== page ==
Two law schools are added to list of universities getting greater federal scrutiny over finances
Updated: Two law schools have been added to a government list of universities that are being watched to make sure federal student aid is being used in a way that is accountable to students and taxpayers.
The law schools are the Thomas Jefferson School of Law in San Diego and the Charleston School of Law in South Carolina, the Wall Street Journal (sub. req.) reports. Both schools are subject to the least restrictive “level 1” monitoring, which requires schools to submit records of student-aid disbursements before drawing down the federal funds.
There are 540 colleges and universities on the Dec. 1 list, up from 499 on the list issued three months before. A third law school, Ave Maria School of Law, remains on the list and is also subject to “level 1” monitoring, the National Law Journal (sub. req.) reports.
Charleston School of Law cited money woes and declining enrollment in May when it used buyouts and layoffs to trim staff and faculty. InfiLaw had previously planned to buy the school, but decided against it after opponents claimed the sale would lower the law school’s standards.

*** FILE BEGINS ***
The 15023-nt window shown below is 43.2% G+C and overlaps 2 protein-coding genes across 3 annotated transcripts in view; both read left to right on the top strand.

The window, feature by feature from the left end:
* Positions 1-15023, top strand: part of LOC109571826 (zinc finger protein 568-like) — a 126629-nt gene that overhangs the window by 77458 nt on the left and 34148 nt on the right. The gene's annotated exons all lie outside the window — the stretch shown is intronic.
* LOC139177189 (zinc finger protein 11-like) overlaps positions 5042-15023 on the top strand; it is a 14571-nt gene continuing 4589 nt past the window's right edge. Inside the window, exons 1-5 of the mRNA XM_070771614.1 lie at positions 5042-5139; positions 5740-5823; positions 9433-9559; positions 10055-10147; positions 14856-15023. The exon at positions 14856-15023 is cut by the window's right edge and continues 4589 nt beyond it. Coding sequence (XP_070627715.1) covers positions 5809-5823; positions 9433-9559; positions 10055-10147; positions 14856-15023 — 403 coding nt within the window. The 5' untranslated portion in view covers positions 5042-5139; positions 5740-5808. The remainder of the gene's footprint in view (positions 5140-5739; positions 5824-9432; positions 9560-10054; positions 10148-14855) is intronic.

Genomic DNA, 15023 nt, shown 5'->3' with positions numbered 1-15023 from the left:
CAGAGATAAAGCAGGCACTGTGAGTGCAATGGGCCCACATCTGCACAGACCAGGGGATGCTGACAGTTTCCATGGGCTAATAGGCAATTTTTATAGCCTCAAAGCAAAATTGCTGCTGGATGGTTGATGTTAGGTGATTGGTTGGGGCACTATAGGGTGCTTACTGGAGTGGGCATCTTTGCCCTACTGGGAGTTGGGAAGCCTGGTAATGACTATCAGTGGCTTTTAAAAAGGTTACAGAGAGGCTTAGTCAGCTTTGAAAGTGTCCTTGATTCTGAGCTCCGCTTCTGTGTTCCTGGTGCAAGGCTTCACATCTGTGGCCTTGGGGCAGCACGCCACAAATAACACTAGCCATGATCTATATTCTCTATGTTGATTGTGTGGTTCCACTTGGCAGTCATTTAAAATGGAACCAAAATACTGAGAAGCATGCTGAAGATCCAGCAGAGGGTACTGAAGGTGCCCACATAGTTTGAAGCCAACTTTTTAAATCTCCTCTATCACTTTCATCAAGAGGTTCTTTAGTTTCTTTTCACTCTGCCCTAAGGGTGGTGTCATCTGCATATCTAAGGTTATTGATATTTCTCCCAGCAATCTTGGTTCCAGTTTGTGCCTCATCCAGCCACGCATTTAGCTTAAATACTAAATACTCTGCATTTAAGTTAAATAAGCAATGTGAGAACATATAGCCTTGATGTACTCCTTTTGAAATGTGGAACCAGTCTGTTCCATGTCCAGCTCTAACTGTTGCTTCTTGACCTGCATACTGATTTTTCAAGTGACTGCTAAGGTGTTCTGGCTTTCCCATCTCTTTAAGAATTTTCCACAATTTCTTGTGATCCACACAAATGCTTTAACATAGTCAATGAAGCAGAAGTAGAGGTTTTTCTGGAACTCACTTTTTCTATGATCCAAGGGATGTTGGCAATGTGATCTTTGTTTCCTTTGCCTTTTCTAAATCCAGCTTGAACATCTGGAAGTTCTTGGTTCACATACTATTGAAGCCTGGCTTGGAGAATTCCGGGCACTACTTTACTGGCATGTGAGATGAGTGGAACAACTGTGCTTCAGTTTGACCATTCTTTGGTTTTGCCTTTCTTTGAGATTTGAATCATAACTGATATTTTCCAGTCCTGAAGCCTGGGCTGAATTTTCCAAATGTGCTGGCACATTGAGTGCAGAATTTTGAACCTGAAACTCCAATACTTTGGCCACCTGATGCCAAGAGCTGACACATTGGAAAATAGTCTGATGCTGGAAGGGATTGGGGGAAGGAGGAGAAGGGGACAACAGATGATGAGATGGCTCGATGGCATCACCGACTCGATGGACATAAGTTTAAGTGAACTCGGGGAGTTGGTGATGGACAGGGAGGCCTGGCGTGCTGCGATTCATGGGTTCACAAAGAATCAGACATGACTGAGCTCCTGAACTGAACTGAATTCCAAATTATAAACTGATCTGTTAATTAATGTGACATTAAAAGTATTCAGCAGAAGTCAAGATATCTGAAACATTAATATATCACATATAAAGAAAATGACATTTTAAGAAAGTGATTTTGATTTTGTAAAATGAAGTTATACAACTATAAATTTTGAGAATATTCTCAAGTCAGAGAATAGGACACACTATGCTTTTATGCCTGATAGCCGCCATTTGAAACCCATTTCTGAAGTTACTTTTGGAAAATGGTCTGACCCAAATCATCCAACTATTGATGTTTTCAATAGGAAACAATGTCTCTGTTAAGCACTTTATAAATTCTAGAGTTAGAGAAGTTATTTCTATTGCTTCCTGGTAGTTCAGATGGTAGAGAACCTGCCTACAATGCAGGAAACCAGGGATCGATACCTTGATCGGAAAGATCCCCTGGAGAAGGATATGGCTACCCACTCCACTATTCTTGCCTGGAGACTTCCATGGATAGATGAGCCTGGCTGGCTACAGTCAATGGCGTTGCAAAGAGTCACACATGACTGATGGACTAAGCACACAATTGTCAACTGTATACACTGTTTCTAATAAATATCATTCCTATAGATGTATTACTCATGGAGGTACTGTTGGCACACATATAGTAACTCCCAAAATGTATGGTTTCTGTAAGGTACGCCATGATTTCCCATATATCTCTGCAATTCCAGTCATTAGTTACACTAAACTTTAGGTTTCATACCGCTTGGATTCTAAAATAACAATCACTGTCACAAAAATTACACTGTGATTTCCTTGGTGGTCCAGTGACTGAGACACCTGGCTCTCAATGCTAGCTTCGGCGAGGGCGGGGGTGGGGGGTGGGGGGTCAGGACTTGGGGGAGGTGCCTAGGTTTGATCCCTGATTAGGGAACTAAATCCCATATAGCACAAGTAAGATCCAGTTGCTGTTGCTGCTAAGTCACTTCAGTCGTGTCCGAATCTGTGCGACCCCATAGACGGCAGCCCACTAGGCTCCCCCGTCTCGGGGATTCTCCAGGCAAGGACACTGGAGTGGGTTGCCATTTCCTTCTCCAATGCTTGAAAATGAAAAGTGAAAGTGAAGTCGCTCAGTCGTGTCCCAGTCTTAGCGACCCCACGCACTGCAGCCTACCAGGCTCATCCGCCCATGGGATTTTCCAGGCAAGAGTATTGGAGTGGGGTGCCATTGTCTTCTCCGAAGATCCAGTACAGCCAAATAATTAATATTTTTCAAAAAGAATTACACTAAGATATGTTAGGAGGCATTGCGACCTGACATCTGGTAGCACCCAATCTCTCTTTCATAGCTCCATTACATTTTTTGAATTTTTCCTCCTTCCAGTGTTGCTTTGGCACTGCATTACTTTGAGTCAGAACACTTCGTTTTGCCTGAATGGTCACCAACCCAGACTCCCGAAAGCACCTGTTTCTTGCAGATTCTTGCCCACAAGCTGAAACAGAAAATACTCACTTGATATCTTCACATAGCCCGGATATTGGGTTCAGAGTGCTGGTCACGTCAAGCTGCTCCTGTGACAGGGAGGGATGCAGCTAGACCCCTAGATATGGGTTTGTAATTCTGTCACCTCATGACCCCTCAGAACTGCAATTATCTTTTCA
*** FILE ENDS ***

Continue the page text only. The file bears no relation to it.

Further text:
Charleston lawyer Ed Bell told the National Law Journal he invested in Charleston School of Law in October and he plans to turn the school into a nonprofit. The school was placed on the list because of 2014 financial issues. Applications are increasing and the school is making prudent financial decisions, said Bell, who is president and managing member of the three-member LLC that owns the school.
Thomas Jefferson school of Law announced a debt restructuring in October 2014 that would reduce its annual cash payments by half.
Dean Thomas Guernsey told the National Law Journal the restructuring created a $50 million-plus paper loss, though it improved the school’s finances. “We’re in the best financial shape we’ve been in in years,” he said.
Ave Maria School of Law Dean Kevin Cieply told the Naples Daily News in April that the school was on the list because it was “a new school, with very few assets, a little bit of debt and not a huge endowment.”
Story updated at 7:35 p.m. to include information from the National Law Journal. Story updated on Jan. 8 to correctly report Bell’s role in Charleston School of Law